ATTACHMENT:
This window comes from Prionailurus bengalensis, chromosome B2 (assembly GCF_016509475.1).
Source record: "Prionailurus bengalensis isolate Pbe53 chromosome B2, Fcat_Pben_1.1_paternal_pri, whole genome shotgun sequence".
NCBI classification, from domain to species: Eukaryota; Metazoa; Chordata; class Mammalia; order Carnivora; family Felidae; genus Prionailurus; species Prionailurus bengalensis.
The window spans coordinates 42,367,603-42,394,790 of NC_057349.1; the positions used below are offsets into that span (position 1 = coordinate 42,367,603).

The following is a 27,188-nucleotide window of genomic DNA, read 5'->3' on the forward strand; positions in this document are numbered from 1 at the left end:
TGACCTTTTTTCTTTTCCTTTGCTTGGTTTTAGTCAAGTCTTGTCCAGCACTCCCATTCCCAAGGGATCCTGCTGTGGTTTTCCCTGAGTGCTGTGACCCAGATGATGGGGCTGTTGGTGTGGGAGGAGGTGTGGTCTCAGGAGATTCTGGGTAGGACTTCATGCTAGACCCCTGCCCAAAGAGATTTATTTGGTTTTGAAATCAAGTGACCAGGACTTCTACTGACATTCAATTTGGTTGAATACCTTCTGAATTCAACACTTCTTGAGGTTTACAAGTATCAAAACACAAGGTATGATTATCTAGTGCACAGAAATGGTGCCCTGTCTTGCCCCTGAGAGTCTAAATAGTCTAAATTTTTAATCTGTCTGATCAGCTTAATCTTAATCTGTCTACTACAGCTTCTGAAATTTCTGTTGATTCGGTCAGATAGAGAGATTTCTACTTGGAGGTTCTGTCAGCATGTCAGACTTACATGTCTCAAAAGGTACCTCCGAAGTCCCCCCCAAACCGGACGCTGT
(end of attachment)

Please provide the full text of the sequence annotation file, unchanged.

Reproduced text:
This window comes from Prionailurus bengalensis, chromosome B2 (assembly GCF_016509475.1).
Source record: "Prionailurus bengalensis isolate Pbe53 chromosome B2, Fcat_Pben_1.1_paternal_pri, whole genome shotgun sequence".
NCBI classification, from domain to species: Eukaryota; Metazoa; Chordata; class Mammalia; order Carnivora; family Felidae; genus Prionailurus; species Prionailurus bengalensis.
The window spans coordinates 42,367,603-42,394,790 of NC_057349.1; the positions used below are offsets into that span (position 1 = coordinate 42,367,603).

The following is a 27,188-nucleotide window of genomic DNA, read 5'->3' on the forward strand; positions in this document are numbered from 1 at the left end:
TGACCTTTTTTCTTTTCCTTTGCTTGGTTTTAGTCAAGTCTTGTCCAGCACTCCCATTCCCAAGGGATCCTGCTGTGGTTTTCCCTGAGTGCTGTGACCCAGATGATGGGGCTGTTGGTGTGGGAGGAGGTGTGGTCTCAGGAGATTCTGGGTAGGACTTCATGCTAGACCCCTGCCCAAAGAGATTTATTTGGTTTTGAAATCAAGTGACCAGGACTTCTACTGACATTCAATTTGGTTGAATACCTTCTGAATTCAACACTTCTTGAGGTTTACAAGTATCAAAACACAAGGTATGATTATCTAGTGCACAGAAATGGTGCCCTGTCTTGCCCCTGAGAGTCTAAATAGTCTAAATTTTTAATCTGTCTGATCAGCTTAATCTTAATCTGTCTACTACAGCTTCTGAAATTTCTGTTGATTCGGTCAGATAGAGAGATTTCTACTTGGAGGTTCTGTCAGCATGTCAGACTTACATGTCTCAAAAGGTACCTCCGAAGTCCCCCCCAAACCGGACGCTGT